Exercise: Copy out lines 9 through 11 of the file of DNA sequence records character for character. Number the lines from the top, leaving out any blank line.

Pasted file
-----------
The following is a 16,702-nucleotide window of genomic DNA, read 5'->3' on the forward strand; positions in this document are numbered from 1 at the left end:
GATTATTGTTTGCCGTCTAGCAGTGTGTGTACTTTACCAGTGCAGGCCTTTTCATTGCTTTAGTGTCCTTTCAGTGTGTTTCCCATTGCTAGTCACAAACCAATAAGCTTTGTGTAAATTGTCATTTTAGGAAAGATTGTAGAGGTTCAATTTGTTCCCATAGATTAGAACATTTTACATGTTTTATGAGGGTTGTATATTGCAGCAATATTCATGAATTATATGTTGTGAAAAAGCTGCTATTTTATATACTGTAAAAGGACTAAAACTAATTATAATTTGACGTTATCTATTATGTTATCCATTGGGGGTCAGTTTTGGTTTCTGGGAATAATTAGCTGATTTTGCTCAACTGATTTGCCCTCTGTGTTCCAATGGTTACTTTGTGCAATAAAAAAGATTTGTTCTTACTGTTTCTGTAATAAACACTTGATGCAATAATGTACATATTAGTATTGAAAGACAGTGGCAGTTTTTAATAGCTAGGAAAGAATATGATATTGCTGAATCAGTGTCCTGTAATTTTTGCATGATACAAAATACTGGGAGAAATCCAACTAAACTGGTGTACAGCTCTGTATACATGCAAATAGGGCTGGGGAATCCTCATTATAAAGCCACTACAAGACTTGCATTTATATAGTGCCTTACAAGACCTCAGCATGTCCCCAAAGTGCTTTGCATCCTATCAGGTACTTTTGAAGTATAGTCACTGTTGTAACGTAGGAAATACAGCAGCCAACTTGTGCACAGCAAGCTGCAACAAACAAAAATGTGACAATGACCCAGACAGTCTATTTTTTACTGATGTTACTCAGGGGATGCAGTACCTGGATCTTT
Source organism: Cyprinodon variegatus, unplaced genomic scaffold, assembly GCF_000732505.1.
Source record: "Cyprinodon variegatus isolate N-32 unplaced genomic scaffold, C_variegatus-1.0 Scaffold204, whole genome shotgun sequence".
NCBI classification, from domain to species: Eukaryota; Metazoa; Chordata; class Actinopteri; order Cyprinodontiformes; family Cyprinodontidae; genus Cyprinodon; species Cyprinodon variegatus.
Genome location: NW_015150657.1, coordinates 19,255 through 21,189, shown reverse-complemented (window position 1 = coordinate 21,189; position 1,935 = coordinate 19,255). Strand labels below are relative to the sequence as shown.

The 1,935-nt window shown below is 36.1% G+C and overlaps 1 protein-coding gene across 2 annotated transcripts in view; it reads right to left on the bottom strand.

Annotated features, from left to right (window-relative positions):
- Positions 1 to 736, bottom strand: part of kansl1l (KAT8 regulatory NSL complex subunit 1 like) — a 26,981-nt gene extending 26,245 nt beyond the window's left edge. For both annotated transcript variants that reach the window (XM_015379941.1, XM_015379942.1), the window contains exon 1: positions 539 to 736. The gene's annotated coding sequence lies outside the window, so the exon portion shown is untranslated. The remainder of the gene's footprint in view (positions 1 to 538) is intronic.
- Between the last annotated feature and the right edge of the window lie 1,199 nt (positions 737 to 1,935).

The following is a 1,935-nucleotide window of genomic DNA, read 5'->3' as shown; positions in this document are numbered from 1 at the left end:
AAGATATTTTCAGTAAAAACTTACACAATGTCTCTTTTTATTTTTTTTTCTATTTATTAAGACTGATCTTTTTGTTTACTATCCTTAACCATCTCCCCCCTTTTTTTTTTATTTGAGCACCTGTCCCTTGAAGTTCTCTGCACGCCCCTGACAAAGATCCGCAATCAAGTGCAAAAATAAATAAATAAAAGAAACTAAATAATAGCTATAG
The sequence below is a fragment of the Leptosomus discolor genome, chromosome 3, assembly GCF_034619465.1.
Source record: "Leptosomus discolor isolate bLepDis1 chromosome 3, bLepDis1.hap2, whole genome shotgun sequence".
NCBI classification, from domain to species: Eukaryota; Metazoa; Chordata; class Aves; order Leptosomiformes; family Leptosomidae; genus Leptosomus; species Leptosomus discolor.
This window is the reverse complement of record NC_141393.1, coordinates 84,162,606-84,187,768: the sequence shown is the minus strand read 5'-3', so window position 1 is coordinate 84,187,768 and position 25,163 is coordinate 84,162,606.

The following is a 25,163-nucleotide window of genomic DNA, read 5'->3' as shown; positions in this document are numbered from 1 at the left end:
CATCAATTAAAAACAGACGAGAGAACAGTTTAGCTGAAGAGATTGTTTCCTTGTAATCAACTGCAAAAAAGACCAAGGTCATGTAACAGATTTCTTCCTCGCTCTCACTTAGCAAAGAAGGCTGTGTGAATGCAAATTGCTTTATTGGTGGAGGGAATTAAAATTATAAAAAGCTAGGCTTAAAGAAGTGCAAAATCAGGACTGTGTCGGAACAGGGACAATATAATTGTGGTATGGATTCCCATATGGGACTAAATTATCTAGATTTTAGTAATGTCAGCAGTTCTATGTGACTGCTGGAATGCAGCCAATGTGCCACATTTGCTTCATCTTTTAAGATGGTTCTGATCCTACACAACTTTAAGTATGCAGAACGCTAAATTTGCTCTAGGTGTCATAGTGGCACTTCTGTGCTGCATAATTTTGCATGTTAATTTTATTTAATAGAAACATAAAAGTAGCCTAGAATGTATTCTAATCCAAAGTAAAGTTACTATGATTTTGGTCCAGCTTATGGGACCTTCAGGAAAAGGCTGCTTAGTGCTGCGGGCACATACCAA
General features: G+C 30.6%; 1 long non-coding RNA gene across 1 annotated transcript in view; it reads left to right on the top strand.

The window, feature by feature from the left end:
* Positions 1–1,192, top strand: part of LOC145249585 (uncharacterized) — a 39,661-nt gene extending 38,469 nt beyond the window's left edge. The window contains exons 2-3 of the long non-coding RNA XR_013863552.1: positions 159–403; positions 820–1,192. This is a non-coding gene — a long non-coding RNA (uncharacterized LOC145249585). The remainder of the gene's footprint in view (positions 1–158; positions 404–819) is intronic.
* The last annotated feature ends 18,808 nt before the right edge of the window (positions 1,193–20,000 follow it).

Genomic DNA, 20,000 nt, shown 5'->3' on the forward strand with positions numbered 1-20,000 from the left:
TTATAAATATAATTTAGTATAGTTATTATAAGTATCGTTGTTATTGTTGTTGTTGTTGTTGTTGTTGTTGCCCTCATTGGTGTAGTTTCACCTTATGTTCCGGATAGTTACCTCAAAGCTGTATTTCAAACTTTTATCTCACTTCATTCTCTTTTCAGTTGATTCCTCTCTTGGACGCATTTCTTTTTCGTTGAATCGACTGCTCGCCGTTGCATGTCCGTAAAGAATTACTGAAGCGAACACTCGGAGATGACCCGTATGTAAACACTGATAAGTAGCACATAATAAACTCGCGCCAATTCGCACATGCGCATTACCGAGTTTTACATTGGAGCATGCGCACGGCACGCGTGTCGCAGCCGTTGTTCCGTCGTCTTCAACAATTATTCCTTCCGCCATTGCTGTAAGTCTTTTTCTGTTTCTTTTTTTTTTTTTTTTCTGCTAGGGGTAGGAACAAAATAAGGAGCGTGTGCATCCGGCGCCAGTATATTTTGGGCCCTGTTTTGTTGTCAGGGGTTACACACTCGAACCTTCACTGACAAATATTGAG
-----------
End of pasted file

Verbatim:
- Positions 1 to 736, bottom strand: part of kansl1l (KAT8 regulatory NSL complex subunit 1 like) — a 26,981-nt gene extending 26,245 nt beyond the window's left edge. For both annotated transcript variants that reach the window (XM_015379941.1, XM_015379942.1), the window contains exon 1: positions 539 to 736. The gene's annotated coding sequence lies outside the window, so the exon portion shown is untranslated. The remainder of the gene's footprint in view (positions 1 to 538) is intronic.
- Between the last annotated feature and the right edge of the window lie 1,199 nt (positions 737 to 1,935).

The following is a 1,935-nucleotide window of genomic DNA, read 5'->3' as shown; positions in this document are numbered from 1 at the left end: